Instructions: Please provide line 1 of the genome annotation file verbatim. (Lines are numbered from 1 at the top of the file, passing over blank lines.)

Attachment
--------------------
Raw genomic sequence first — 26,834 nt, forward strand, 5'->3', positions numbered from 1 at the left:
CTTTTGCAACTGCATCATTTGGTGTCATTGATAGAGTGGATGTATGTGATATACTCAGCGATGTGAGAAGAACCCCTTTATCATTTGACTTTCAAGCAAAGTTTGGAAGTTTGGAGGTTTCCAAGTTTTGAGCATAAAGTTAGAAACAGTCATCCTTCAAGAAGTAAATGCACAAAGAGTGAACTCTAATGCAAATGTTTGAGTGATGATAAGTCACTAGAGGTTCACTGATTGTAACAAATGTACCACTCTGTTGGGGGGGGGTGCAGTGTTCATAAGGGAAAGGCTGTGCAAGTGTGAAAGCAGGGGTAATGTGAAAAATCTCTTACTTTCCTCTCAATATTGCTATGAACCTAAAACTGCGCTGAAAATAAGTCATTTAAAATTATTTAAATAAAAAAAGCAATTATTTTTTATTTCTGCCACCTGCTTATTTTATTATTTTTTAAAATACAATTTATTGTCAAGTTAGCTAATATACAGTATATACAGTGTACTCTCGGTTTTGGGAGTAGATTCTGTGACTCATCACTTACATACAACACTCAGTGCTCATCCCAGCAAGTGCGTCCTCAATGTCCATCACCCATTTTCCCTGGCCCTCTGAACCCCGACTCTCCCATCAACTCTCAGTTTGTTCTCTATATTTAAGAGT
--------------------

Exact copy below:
Raw genomic sequence first — 26,834 nt, forward strand, 5'->3', positions numbered from 1 at the left: